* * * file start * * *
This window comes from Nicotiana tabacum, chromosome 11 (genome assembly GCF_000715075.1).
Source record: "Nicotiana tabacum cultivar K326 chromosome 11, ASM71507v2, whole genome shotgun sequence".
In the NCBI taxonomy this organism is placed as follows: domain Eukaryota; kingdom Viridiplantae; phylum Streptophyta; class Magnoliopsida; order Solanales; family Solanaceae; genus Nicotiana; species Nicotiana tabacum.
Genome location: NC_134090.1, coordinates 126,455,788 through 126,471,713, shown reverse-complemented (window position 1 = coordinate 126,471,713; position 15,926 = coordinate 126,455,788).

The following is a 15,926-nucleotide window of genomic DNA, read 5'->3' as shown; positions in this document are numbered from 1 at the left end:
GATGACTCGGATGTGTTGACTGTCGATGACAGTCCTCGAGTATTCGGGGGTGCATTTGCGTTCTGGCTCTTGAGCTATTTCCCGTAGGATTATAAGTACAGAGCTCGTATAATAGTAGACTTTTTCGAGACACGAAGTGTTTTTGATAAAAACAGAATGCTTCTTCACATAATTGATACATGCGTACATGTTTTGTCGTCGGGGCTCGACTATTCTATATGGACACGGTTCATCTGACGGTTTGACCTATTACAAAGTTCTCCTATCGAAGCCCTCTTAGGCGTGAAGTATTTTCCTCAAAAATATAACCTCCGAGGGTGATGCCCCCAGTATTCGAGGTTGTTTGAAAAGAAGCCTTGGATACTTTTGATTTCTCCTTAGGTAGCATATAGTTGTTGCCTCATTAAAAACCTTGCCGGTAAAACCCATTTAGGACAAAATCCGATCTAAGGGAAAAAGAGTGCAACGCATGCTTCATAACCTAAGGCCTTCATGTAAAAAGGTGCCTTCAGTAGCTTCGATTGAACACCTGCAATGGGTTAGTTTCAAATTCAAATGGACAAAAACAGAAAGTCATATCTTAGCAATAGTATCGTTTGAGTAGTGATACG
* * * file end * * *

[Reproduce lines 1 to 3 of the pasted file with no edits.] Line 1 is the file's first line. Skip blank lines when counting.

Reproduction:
This window comes from Nicotiana tabacum, chromosome 11 (genome assembly GCF_000715075.1).
Source record: "Nicotiana tabacum cultivar K326 chromosome 11, ASM71507v2, whole genome shotgun sequence".
In the NCBI taxonomy this organism is placed as follows: domain Eukaryota; kingdom Viridiplantae; phylum Streptophyta; class Magnoliopsida; order Solanales; family Solanaceae; genus Nicotiana; species Nicotiana tabacum.